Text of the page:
Three decades ago, UC Irvine history professor Jaime Rodríguez founded a scholarly journal aimed at spotlighting important research in the area of Mexican studies. After 30 years on the Irvine campus with Rodríguez at the helm, the journal, Mexican Studies/Estudios Mexicanos, has moved north to UC Santa Barbara and creative and performing arts professor Ruth Hellier-Tinoco is in the driver’s seat.
The current issue, the first produced under the direction of Hellier-Tinoco, is now available.
Published by UC Press, the journal is a collaboration of the University of California, the UC Institute for Mexico and the United States (UC MEXUS) and la Universidad Nacional Autónoma de México (UNAM). It is overseen by two editorial boards — one composed of faculty representatives from each of the 10 UC campuses and another made up of colleagues at UNAM, with associate editors from each institution. Serving as de facto members of both boards are UC President Janet Napolitano and UNAM Rector José Narro Robles.
“It’s a very prestigious journal, and a very interesting setup because it’s binational, bilingual and bi-institutional,” said Hellier-Tinoco. “It has tended to be interdisciplinary and to follow a lot of the political changes in Mexico, and it’s also been heavily into historical contexts. It has varied from issue to issue and volume to volume and has evolved over the years.”
Contributors to the journal hail from universities and institutions around the world, and subscribers include libraries throughout the U.S., Europe, the Americas, Asia and Australasia.
The editorial office at UCSB operates with a small staff — senior editorial manager, Debra Herrick and assistant editorial manager Claire E. Ihlendorf Burke, both with doctorates from UCSB in Mexican studies. Hellier-Tinoco acknowledged UCSB Executive Vice Chancellor David Marshall for his great vision in agreeing to commit funds for the editorial office. “It is my hope that funding will continue for many years to come,” she said, adding that the UC MEXUS director Exequiel Ezcurra is firmly committed to supporting the journal as it moves into this new era.
“In a related matter, it’s encouraging that Janet Napolitano launched the UC-Mexico Initiative, which is a long-term strategic initiative to enable UC to collaborate with Mexico in many different ways as an ongoing process,” added Hellier-Tinoco. “The fact that she recognized the need for this — the importance of it — hopefully means that funding for the journal will be seen as integral to enabling the UC system to be really connected with Mexico.
“It allows our current undergraduates to be the future generation who will not see Mexico as a separate country but will see all these connections and collaborations in so many ways,” she continued. “As with all scholarship in any field, we are undertaking research to enable us as human beings to understand our world, whether it’s understanding a moment in history that happened 400 years ago or 500 years ago or 1,000 years ago or whether it’s understanding an issue that’s happening right now.”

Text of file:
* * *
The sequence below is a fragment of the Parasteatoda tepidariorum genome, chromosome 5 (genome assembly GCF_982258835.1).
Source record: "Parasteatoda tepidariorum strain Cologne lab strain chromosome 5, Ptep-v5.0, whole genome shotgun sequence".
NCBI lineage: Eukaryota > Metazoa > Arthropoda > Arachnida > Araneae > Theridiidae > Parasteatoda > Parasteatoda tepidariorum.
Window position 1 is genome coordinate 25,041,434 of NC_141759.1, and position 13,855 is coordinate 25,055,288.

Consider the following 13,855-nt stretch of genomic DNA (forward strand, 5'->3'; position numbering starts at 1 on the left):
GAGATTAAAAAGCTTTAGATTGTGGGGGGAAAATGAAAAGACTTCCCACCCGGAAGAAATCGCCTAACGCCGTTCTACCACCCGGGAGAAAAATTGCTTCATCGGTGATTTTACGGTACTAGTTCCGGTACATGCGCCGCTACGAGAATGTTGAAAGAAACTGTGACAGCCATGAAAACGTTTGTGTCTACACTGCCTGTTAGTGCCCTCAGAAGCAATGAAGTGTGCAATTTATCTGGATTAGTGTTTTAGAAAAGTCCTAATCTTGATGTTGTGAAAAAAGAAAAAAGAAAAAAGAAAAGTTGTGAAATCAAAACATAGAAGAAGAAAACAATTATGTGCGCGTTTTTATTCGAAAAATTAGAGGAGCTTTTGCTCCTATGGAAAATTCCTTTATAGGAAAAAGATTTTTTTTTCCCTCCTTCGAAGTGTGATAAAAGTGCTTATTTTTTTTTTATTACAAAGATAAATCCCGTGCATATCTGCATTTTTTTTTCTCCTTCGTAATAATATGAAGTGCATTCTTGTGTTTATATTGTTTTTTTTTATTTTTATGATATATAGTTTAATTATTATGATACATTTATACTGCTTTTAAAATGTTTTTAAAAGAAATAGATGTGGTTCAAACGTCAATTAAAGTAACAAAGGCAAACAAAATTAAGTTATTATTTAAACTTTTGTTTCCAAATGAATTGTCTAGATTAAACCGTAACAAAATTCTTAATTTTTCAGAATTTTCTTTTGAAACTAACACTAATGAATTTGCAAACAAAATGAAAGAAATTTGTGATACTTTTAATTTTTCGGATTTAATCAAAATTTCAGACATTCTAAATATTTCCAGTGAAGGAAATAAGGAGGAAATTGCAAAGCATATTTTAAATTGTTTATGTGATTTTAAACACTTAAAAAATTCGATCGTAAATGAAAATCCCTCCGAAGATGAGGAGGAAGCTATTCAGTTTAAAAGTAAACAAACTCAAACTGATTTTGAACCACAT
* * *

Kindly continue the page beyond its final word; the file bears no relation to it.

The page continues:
All of which, Hellier-Tinoco noted, is the business and context of universities.
Currently, the journal publishes twice annually, though this will increase to three per year in 2016, with the addition of a multimedia component in the future. It is the only scholarly publication of its kind specific to the field of Mexican studies. Other journals take a broader look at Latin America or at the Americas in general, but none has the interdisciplinary and multidisciplinary focus on Mexico. “And that’s why it’s so crucial, particularly for UC,” Hellier-Tinoco said. “It’s also crucial for our student body.”
For Hellier-Tinoco to assume executive editorship of Mexican Studies/Estudios Mexicanos is something of a homecoming. “I first came across the journal in 1994 when I was starting my doctoral research,” she said. An actress prior to becoming an academic, Hellier-Tinoco created a theater piece titled “Aztec.”
“And we were reading many, many historical documents about the moments of coming together of Cortés and Moctezuma,” she recalled. “I became fascinated by Mexican history and decided to undertake research for a Ph.D. So I went to live in the state of Michoacán in Mexico.”
But what brings the journal full circle for Hellier-Tinoco? Alan Knight. “Alan Knight is a very renowned scholar at the University of Oxford and a professor of Mexican history,” Hellier-Tinoco explained. “I was starting my research, which was looking at post-revolutionary era Mexico. He wrote an article titled ‘Peasants Into Patriots’ that was published in the journal. That’s when I first became aware of it.
“And just last week we asked Alan Knight if he would review one of the articles, and he agreed,” she continued. “So, for me, there’s a personal connection to the journal.”